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The Badger Herald

Independent Student Newspaper Since 1969

The Badger Herald

Independent Student Newspaper Since 1969

The Badger Herald


People of UW: Badger Film Group president discusses passion for film

Stories of students: Read about students making a difference on campus
The Badger Herald

Editor’s note: People of UW is a human interest series produced by Badger Herald staff members. The series aims to highlight a student or student group at the University of Wisconsin making an impact on the campus community. These Q&As are lightly edited for clarity and style.

Where are you from? What are you studying?

My name is Jared Rosenthal. I’m from the Chicago suburbs and I’m studying Communication Arts on the Film, TV, Radio track.

What is the Badger Film Group? 


The Badger Film Group is a student film group on campus that makes movies, skits, short films, feature films, documentaries. Pretty much any type of videography, we do it.

Why is the Badger Film Group important to the Madison community?

It’s really the only place where people have creative freedom here to make really, whatever sort of cause that they want. It serves as a safe space for students to create and collaborate and really just have fun.

What’s your role? 

I’m the founder and president. I started BFG two years ago and I’ve been in charge ever since. I run the show.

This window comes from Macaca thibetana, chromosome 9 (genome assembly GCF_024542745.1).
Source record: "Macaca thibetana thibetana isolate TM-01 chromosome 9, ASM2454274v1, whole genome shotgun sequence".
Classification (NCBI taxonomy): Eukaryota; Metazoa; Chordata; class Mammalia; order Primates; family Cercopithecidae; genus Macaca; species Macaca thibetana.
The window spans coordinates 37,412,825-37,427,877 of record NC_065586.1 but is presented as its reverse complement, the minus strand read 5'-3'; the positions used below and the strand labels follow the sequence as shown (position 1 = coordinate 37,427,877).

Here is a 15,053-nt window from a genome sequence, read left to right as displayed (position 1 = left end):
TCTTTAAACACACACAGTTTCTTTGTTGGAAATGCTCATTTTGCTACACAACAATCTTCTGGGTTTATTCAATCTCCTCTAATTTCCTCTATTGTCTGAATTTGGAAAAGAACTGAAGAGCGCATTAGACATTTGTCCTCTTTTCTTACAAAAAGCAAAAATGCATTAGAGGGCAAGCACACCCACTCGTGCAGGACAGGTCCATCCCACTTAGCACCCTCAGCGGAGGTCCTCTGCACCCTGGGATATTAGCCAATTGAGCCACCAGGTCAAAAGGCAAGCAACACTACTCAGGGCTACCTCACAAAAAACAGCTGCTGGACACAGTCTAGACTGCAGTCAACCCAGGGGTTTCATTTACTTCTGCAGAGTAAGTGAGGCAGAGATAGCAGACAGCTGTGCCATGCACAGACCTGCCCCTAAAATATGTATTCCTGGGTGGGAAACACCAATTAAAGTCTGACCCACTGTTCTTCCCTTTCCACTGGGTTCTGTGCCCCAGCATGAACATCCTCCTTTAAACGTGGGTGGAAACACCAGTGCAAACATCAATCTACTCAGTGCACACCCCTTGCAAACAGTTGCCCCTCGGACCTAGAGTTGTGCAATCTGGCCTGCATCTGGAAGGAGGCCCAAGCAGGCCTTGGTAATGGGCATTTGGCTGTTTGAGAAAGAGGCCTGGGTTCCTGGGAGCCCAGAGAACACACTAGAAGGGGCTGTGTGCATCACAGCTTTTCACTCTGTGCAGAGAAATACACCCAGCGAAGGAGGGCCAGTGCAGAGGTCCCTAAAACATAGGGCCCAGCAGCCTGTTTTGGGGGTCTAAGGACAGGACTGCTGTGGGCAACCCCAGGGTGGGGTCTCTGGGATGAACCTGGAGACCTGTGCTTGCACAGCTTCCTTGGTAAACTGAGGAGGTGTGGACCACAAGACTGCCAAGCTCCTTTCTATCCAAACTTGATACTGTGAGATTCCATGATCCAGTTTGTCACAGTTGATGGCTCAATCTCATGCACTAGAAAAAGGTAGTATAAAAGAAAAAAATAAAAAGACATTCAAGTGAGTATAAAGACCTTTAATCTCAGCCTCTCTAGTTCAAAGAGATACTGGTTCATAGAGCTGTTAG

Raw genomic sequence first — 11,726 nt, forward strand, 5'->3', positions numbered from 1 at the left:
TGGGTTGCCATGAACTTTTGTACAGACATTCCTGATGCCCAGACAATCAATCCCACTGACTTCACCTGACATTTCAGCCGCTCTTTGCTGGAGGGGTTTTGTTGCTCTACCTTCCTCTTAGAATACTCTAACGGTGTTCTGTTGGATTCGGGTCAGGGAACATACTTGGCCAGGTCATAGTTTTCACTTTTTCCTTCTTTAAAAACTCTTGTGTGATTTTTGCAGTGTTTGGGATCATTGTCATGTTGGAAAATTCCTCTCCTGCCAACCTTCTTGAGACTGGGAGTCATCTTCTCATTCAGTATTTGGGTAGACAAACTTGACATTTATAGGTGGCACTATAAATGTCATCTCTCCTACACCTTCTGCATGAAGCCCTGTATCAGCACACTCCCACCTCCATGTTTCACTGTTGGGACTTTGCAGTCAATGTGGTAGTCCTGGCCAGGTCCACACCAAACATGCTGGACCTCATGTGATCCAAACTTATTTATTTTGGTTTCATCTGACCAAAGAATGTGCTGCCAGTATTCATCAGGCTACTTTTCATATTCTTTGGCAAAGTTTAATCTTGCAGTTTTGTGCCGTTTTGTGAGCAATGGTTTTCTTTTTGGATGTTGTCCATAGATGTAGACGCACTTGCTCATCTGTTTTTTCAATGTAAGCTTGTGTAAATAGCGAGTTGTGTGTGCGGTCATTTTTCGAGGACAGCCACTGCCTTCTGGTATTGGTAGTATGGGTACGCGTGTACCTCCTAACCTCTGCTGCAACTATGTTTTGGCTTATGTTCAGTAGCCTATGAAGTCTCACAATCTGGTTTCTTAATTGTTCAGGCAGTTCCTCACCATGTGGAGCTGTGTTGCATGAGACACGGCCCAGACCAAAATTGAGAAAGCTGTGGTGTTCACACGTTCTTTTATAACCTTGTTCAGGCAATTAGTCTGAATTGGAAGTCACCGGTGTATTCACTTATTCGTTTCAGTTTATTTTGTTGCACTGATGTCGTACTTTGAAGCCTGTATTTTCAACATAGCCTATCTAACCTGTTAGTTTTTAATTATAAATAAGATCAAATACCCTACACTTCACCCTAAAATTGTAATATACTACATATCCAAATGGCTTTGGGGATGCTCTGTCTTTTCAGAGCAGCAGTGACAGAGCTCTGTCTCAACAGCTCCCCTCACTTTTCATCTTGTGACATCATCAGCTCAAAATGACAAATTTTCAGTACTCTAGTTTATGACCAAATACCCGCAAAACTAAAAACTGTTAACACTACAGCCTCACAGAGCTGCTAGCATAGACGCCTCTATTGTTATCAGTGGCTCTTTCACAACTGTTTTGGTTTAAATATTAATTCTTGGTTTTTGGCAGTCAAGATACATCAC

How did you get into film? 

Originally I wanted to do sports broadcasting. In high school, I was pretty familiar with cameras and editing softwares and the “techy” things and when I got to school here, I just carried on with that “techy,” camera, film, videography passion. I just dove into the narrative filmmaking side and I never looked back.

Can you describe the process? 

What will happen is, either I’ll have an idea or someone in the group will have an idea. I’ll facilitate and then put people in different roles. I’ll give someone the role of being the writer, I’ll give someone else the director role, give someone else a producer role and then everyone fulfills the tasks that they need to. So primarily for me, I usually direct or produce, so I gravitate toward those roles. But there’s some people that are more geared toward lighting or sound or costume design. So, we have people all over the place. We make films all over the country. We did something in New Orleans in the fall and then we do our skits which happens on campus. I don’t know a place we haven’t filmed. 

What’s your most recent work? 

We’ve been doing those skits that you probably have seen on Badger Barstool a lot. Those have been our most recent projects. The last one we did, we released it in December, but the last film that we shot, we shot in November. 

How many films does BFG produce a year?

 [The number] really depends. It’s more like on a semester basis, usually we’ll do about three to four.

Where does the Badger Film Group do showings?

So it really depends on the content. If it’s a film, we’ll usually have a premiere for it and reserve a theater, or we’ll do a showing at someone’s apartment. It depends on the length of the film, what the film is about, and how many people were working on it. So there’s a lot of factors. Depending on who’s involved, that’ll determine where we show it. But sometimes we just throw it on Instagram, some stuff we put on Facebook, but it really depends on what we’re making.